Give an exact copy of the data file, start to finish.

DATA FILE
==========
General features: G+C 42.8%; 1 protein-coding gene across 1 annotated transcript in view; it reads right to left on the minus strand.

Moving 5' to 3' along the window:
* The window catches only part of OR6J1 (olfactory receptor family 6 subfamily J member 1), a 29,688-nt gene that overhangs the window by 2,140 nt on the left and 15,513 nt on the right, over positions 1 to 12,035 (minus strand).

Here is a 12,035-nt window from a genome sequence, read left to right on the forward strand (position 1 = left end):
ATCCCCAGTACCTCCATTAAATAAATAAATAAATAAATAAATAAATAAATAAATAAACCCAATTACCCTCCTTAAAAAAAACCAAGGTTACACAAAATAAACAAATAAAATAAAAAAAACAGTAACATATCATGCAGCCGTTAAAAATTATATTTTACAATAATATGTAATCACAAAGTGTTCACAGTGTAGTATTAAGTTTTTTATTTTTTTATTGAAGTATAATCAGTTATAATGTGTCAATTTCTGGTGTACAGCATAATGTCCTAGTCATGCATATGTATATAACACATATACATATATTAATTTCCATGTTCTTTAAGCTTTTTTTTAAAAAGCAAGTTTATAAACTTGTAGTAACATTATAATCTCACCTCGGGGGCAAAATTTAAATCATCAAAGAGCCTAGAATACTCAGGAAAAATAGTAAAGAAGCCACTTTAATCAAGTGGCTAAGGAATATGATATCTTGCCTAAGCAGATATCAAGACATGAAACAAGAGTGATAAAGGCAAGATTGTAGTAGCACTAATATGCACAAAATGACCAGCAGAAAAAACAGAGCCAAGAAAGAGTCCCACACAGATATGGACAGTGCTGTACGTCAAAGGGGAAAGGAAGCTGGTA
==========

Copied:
General features: G+C 42.8%; 1 protein-coding gene across 1 annotated transcript in view; it reads right to left on the minus strand.

Moving 5' to 3' along the window:
* The window catches only part of OR6J1 (olfactory receptor family 6 subfamily J member 1), a 29,688-nt gene that overhangs the window by 2,140 nt on the left and 15,513 nt on the right, over positions 1 to 12,035 (minus strand).

Here is a 12,035-nt window from a genome sequence, read left to right on the forward strand (position 1 = left end):
ATCCCCAGTACCTCCATTAAATAAATAAATAAATAAATAAATAAATAAATAAATAAACCCAATTACCCTCCTTAAAAAAAACCAAGGTTACACAAAATAAACAAATAAAATAAAAAAAACAGTAACATATCATGCAGCCGTTAAAAATTATATTTTACAATAATATGTAATCACAAAGTGTTCACAGTGTAGTATTAAGTTTTTTATTTTTTTATTGAAGTATAATCAGTTATAATGTGTCAATTTCTGGTGTACAGCATAATGTCCTAGTCATGCATATGTATATAACACATATACATATATTAATTTCCATGTTCTTTAAGCTTTTTTTTAAAAAGCAAGTTTATAAACTTGTAGTAACATTATAATCTCACCTCGGGGGCAAAATTTAAATCATCAAAGAGCCTAGAATACTCAGGAAAAATAGTAAAGAAGCCACTTTAATCAAGTGGCTAAGGAATATGATATCTTGCCTAAGCAGATATCAAGACATGAAACAAGAGTGATAAAGGCAAGATTGTAGTAGCACTAATATGCACAAAATGACCAGCAGAAAAAACAGAGCCAAGAAAGAGTCCCACACAGATATGGACAGTGCTGTACGTCAAAGGGGAAAGGAAGCTGGTA